Lake Effect Snowfall Is 'Snowmaking' On The Cheap
It’s the frugal kind of artificial snow but, unfortunately, it’s not available to the entire ski world. Such a pity, because it needs no water, pipelines or compressed air to produce.
It skis like real snow – very powdery, actually - but it’s really not real. It’s lake effect snow.
Described by meteorologists as cold air flowing over warm water creating instability in the atmosphere, lake effect snow, in this region on the lee of the Great Lakes, can dump copious amounts of white gold in a very short period of time.
Just ask regions around Cleveland, Buffalo, western Pennsylvania and in the Tug Hill Plateau south of Watertown, N.Y., an area that collected 15 inches of “fake” fluff in recent days. West Leyden, N.Y., about 15 minutes from the trails of Snow Ridge and an hour’s drive to McCauley Mountain in Old Forge, piled up 13 inches.
The best aspect of lake effect dumps is that they arrive early in the season – late fall to early winter – while the water remains warm and kick-starts the season. Once the water temperatures cool and ice begins to form, this unique weather system goes dormant.
“Even this morning, we are seeing light snow,” National Weather Service meteorologist Erik Heden told SnoCountry.com on Tuesday. “This is prime season for lake effect. And it’s a light, dry snow that compresses easily.”
Does that sound like powder days to you? It was certainly welcomed in snow country as ski and ride areas, one by one, have started churning lifts for the season.
“The start of snowmaking over the weekend coincided with the arrival of lake effect snowfall,” said Anna Weltz, Seven Springs (PA) Mountain Resort Communications Manager. “The weather and snowmaking will speed up opening day.” She further told us, on Saturday night, “We are getting lots of bands of lake effect passing through.”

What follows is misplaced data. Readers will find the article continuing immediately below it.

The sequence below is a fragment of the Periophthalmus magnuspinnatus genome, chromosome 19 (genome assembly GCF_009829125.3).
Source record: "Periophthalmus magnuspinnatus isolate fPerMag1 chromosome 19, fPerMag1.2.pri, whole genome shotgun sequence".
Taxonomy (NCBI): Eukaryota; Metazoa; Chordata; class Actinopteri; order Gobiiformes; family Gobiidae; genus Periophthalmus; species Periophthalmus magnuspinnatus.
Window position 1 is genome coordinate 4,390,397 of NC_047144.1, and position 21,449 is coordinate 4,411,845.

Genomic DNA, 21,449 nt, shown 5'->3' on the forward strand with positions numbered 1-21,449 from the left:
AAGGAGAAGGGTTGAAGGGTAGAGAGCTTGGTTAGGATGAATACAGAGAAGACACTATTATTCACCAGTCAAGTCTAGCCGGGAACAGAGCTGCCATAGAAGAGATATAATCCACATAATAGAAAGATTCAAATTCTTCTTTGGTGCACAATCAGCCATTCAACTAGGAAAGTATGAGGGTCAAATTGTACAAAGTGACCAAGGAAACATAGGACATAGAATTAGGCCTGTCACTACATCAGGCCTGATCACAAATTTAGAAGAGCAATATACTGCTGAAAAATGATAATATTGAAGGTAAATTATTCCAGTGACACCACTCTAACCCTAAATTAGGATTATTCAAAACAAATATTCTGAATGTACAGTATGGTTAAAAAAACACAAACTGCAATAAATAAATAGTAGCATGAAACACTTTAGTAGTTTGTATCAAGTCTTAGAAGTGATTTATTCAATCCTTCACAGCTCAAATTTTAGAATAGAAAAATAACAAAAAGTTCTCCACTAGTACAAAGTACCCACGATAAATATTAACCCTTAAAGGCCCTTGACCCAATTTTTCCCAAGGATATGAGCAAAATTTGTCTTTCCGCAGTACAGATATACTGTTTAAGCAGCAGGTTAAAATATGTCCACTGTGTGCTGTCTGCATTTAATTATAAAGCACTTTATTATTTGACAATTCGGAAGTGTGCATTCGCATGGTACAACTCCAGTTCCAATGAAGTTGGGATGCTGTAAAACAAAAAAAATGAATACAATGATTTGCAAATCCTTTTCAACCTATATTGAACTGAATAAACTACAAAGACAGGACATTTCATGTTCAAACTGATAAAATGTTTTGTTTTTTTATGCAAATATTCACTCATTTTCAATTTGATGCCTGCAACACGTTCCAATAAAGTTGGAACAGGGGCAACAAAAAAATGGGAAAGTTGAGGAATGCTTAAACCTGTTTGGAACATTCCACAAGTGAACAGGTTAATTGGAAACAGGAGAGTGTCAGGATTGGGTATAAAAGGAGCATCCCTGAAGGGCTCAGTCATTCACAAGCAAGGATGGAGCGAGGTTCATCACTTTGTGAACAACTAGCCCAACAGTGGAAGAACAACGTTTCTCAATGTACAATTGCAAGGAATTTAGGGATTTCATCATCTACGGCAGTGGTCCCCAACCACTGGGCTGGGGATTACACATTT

Holiday Valley, 53 miles south of Buffalo in Ellicottville, N.Y., attracts the western New York ski and ride market as well as metro Toronto. The resort also relies on the lake effect snow "machine" as well as their artificial snowmaking system. Thus far, seven inches of lake effect snow has been deposited there.
“The bands are set up just right to give us lots of snow over the next few days,” said Jane Eshbaugh, Holiday Valley Marketing Director. “We started making snow Saturday using our new automated system on three new slopes, plus two more and are hoping to open this weekend, weather permitting.”
The timing of the arrival of these bands could not be better as Holiday Valley is looking to attract throngs Dec.15. That’s when they officially debut their new 66,000-square-foot structure that will serve as its base lodge in winter as well as a four-season conference center.
Meanwhile, Laura Argenbright, Marketing Manager at Hidden Valley, Pa. tells SnoCountry.com “mountain crews fired up the guns and started snowmaking efforts on Saturday. With a boost from several inches of natural lake effect snow, the resort is planning to open with limited skiing later this week.”
“Black Friday became White Saturday,” added Hidden Valley's Maggie Samole, who was busy over the weekend distributing the good news. The resort’s TechnoAlpin system has been displaying its increased snowmaking capacity, pumping 20 percent more snow than in past years.
Meteorologist Heden concluded by predicting the lake effect “machine” will continue cranking for about another four to six weeks.
Photo: Holiday Valley, N.Y.